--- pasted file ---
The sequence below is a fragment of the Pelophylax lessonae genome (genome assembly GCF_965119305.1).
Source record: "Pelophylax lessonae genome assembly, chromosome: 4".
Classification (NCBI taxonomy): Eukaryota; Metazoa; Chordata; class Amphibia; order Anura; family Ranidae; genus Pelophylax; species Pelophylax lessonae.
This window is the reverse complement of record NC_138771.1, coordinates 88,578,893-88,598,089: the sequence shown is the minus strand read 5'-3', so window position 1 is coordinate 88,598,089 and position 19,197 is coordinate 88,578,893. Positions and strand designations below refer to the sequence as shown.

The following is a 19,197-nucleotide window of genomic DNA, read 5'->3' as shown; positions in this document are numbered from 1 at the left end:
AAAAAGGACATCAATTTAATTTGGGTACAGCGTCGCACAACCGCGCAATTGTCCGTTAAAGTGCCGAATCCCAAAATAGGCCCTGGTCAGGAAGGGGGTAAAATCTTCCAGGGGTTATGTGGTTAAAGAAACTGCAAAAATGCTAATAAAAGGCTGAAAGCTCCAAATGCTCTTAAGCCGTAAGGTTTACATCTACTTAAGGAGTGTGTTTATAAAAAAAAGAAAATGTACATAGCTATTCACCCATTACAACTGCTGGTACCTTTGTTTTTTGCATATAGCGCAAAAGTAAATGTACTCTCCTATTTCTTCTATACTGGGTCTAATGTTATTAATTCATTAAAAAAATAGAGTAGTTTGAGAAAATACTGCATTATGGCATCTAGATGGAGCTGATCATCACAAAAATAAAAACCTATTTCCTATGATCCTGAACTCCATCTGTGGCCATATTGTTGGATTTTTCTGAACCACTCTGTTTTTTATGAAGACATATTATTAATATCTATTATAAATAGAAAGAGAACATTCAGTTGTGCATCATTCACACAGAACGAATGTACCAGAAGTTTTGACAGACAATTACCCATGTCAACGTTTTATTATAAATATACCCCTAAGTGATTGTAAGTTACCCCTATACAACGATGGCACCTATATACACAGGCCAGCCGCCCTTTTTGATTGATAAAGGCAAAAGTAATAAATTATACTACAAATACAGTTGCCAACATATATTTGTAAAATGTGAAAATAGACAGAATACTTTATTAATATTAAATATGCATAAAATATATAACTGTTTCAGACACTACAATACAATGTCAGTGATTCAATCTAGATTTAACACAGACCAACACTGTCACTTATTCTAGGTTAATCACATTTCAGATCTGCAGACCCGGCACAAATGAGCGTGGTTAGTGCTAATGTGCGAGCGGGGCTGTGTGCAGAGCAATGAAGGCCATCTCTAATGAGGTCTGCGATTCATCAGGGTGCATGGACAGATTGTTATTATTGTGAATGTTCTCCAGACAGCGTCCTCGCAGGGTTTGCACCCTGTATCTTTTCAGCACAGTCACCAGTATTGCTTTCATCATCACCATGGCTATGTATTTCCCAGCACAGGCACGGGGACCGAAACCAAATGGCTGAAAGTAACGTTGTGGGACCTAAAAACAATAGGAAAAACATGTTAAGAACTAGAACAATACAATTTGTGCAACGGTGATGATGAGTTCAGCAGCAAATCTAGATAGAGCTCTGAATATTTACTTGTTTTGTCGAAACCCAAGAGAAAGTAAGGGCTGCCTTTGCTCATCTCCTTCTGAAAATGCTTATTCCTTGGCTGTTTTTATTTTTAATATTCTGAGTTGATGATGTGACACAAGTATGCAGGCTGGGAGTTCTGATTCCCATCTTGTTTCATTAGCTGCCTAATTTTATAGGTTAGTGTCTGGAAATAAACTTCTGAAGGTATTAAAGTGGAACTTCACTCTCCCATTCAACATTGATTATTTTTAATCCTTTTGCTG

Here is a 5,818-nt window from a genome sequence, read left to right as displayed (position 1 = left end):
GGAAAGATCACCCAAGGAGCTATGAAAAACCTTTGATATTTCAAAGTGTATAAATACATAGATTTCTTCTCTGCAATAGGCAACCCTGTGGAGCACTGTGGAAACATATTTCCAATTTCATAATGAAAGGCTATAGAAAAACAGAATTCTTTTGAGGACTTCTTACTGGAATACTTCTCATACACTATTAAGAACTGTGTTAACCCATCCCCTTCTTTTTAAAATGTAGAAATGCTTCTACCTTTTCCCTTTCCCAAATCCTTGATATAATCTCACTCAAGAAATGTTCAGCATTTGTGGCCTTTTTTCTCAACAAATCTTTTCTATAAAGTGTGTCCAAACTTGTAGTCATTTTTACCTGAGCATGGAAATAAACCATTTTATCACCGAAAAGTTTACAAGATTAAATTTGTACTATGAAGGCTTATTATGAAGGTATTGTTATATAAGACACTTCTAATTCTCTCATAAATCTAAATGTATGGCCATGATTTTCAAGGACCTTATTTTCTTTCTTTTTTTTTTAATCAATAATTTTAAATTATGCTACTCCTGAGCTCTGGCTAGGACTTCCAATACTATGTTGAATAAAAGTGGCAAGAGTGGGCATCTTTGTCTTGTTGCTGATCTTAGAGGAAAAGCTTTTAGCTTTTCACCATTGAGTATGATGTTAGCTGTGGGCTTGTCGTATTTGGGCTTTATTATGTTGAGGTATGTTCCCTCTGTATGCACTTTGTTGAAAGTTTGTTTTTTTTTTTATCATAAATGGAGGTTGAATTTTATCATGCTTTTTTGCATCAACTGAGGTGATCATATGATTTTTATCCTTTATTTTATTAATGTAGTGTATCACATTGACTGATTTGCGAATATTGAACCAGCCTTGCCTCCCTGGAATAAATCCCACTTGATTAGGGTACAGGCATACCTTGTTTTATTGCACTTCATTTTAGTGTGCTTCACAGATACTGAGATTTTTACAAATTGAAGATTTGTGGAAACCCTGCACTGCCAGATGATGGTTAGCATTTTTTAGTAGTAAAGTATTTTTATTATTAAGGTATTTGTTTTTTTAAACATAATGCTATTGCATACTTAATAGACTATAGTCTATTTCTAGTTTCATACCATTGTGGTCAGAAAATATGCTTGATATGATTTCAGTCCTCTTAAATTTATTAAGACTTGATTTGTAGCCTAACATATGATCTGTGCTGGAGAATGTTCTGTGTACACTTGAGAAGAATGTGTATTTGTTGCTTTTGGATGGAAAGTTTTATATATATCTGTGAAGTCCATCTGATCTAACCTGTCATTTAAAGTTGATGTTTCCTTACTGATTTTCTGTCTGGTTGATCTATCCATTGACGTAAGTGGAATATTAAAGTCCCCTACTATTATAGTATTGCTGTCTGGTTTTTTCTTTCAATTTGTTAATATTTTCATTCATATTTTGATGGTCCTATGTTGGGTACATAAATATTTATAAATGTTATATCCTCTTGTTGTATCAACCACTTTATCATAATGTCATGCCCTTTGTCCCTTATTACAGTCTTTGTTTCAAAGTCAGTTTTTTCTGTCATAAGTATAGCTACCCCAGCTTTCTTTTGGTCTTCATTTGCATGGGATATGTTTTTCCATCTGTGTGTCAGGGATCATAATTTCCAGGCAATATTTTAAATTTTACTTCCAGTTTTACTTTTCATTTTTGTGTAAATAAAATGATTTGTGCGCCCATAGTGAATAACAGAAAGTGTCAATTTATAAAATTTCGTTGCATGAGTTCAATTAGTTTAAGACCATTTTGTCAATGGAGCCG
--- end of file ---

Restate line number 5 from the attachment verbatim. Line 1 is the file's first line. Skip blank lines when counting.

The following is a 19,197-nucleotide window of genomic DNA, read 5'->3' as shown; positions in this document are numbered from 1 at the left end: